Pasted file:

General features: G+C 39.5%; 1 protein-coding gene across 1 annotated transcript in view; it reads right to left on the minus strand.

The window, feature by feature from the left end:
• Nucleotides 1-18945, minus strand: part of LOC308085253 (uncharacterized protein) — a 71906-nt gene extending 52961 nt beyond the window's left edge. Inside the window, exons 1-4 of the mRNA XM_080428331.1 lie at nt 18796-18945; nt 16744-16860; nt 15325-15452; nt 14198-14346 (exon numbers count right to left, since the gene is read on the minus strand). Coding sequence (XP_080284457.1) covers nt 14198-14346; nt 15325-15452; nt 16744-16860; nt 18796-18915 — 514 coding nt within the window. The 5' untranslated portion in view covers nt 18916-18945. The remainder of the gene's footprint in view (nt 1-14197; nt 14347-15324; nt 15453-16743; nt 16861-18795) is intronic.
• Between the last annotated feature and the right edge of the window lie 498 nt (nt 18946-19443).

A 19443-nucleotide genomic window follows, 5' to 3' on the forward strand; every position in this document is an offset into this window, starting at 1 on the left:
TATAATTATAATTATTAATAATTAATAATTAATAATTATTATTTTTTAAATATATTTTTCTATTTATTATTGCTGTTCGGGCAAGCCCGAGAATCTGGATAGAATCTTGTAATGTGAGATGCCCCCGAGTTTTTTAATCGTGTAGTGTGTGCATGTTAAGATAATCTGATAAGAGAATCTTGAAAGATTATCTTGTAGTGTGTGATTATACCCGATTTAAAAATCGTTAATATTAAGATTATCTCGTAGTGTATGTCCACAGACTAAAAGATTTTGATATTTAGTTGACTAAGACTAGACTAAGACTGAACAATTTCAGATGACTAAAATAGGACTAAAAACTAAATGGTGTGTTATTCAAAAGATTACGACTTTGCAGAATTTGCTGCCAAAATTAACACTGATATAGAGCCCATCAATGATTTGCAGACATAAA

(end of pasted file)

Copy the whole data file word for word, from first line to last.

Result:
General features: G+C 39.5%; 1 protein-coding gene across 1 annotated transcript in view; it reads right to left on the minus strand.

The window, feature by feature from the left end:
• Nucleotides 1-18945, minus strand: part of LOC308085253 (uncharacterized protein) — a 71906-nt gene extending 52961 nt beyond the window's left edge. Inside the window, exons 1-4 of the mRNA XM_080428331.1 lie at nt 18796-18945; nt 16744-16860; nt 15325-15452; nt 14198-14346 (exon numbers count right to left, since the gene is read on the minus strand). Coding sequence (XP_080284457.1) covers nt 14198-14346; nt 15325-15452; nt 16744-16860; nt 18796-18915 — 514 coding nt within the window. The 5' untranslated portion in view covers nt 18916-18945. The remainder of the gene's footprint in view (nt 1-14197; nt 14347-15324; nt 15453-16743; nt 16861-18795) is intronic.
• Between the last annotated feature and the right edge of the window lie 498 nt (nt 18946-19443).

A 19443-nucleotide genomic window follows, 5' to 3' on the forward strand; every position in this document is an offset into this window, starting at 1 on the left:
TATAATTATAATTATTAATAATTAATAATTAATAATTATTATTTTTTAAATATATTTTTCTATTTATTATTGCTGTTCGGGCAAGCCCGAGAATCTGGATAGAATCTTGTAATGTGAGATGCCCCCGAGTTTTTTAATCGTGTAGTGTGTGCATGTTAAGATAATCTGATAAGAGAATCTTGAAAGATTATCTTGTAGTGTGTGATTATACCCGATTTAAAAATCGTTAATATTAAGATTATCTCGTAGTGTATGTCCACAGACTAAAAGATTTTGATATTTAGTTGACTAAGACTAGACTAAGACTGAACAATTTCAGATGACTAAAATAGGACTAAAAACTAAATGGTGTGTTATTCAAAAGATTACGACTTTGCAGAATTTGCTGCCAAAATTAACACTGATATAGAGCCCATCAATGATTTGCAGACATAAA